As perfect as this format sounds, it also comes with its flaws - don’t we all? APNG is great, but its browser support is just okay. Microsoft's Edge, Internet Explorer, Opera Mini, and the default Android browser all don't support APNG. But at least these browsers display the first frame of the animated image.
The Takeaway: Although both these formats function similarly, technically, APNG is ahead.On the other hand, though, pretty much all browsers love GIFs.
- High color depth
- Lossless compression
- Customizable frame rate
- Superior to GIF
- APNG not supported by most browsers
With HTML5, videos are integrated into websites just as easily as images. Modern video formats are, therefore, equally ideal as an alternative to animated images.
HTML5: video clips instead of animations (WebM, H264, Theora)
Hang on a minute: HTML5 isn't even an image format, right? Yes, you're right! But it's come to our attention that incorporating video clips into websites is possible just as smoothly as it is with images. A few great video formats serve as nearly perfect replacements for animated images, including WebM, H264 (MP4), and Theora.
Videos in these formats are nicely suited for online use because of their optimal compression and lossless image quality. Plus, you even have the option to add sound. And lastly, HTML5 is compatible with any web application and thus is easily integrated into all.
- Video formats as replacement for animated images possible
- HTML5 compatible with all web apps.
- Option to add sound to your videos
- Only few great video formats that work well with HTML5
CSS3 animations (CSS motion pass)
CSS animations are a bit of a stand-out compared to other animated images because CSS is a stylesheet language, meaning it defines the look or layout of websites. A bit of programming preknowledge comes in handy with this format, but it isn't a must. If you're a newb, for example, and like playing around until you figure things out, then CSS3 may be the right pick for you too.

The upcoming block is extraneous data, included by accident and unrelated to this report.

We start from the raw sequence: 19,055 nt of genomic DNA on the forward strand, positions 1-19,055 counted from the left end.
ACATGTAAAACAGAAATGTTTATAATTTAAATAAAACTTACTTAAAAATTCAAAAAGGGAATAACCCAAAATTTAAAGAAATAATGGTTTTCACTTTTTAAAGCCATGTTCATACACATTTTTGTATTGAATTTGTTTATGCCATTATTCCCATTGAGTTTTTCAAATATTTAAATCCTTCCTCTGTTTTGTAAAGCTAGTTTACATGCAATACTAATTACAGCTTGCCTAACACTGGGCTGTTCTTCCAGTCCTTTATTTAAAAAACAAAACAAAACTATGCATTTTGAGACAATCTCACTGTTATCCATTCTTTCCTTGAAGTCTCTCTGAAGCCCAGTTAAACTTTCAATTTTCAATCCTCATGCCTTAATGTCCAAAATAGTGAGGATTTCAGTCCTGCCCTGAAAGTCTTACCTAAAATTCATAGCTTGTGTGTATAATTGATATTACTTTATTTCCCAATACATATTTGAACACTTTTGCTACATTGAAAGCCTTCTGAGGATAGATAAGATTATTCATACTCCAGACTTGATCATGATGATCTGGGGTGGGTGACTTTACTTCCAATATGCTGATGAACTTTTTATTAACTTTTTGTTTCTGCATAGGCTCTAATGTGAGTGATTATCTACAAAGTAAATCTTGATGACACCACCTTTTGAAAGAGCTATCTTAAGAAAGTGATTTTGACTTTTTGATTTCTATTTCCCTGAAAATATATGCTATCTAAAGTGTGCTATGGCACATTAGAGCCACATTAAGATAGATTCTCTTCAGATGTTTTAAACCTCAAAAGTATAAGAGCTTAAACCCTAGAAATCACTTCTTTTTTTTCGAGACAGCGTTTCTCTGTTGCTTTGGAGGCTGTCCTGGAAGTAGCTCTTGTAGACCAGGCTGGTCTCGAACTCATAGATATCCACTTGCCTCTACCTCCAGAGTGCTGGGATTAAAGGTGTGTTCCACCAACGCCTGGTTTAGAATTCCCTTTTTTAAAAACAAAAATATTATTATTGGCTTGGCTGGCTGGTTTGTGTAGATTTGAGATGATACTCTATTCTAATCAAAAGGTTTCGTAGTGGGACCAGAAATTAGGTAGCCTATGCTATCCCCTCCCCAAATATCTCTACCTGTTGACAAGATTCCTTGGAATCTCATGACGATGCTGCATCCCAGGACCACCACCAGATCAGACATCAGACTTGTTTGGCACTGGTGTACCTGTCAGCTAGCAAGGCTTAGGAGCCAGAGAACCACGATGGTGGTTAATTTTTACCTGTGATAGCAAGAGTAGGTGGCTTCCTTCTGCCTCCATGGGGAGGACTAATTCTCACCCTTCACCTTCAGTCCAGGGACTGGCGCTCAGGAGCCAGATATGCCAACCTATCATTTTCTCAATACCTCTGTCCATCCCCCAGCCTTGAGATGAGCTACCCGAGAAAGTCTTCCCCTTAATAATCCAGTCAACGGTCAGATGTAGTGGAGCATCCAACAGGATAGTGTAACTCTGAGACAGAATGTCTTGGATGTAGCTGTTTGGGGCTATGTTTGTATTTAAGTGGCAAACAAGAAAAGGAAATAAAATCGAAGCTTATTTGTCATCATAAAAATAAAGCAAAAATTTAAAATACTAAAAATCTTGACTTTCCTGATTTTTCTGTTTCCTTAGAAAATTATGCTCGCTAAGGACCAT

A lot is possible with CSS3. You can add movement to a website by changing individual CSS properties within a defined time. Moreover, Objects can grow, change position, shape, or color.
Another cool aspect of CSS3 is its transitions (starting state and ending state) to, for example, visually highlight buttons when hovering over them with the cursor. Further, more complex keyframe animations (initial and final state plus various intermediate forms) allow entire objects to move fluidly across the page. These features may be used, for example, for so-called parallax scrolling effects found on many modern websites.
- Stylesheet language
- More creative freedom with CSS
- Stylesheet language
- Programming preknowledge beneficial
A lot of modern websites use CSS3 animations to add a dynamic component.
So which GIF alternative is best?
To integrate fluid animations or short video clips into websites, we recommend using video formats and HTML5. However, some scenarios in which animated images are better suited still exist. For example, when it comes to transparencies. Videos don't support these, meaning only square formats are possible. But sometimes you want circular-shaped animations. And those need transparency. Therefore, in this case, animated images instead of videos are the correct choice.
Another scenario in which video formats may not be the best is when you, for example, want to place several animated graphics on a page. That's because video formats eat more performance than animated images do. And browsers like Google's Chrome are designed to play one or two videos at a time, which isn't conducive either.
To give you a real-life example, we converted a short video in RAW format to GIF, APNG, WebP, and MP4 formats, each with a size of 600 x 600 pixels. And our results were as follows: Since we used a simple animation, the quality remained pretty good in all of the formats—however, the resulting file sizes for each varied quite a bit. The GIF came to a whopping 2.26 MB and the APNG to an unbelievable 2.46 MB. The WebP format, on the other hand, only weighs 740 KB. But the winner, in our case, was the MP4 coming in at only 370 KB even though the frame rate was set at 30 frames per second (three times higher than that of GIF, APNG, and WebP). So, we would choose the HTML5 embedding of an MP4 video among the GIF alternatives in this specific case.
When I'm not writing for the blog, I love to take pictures!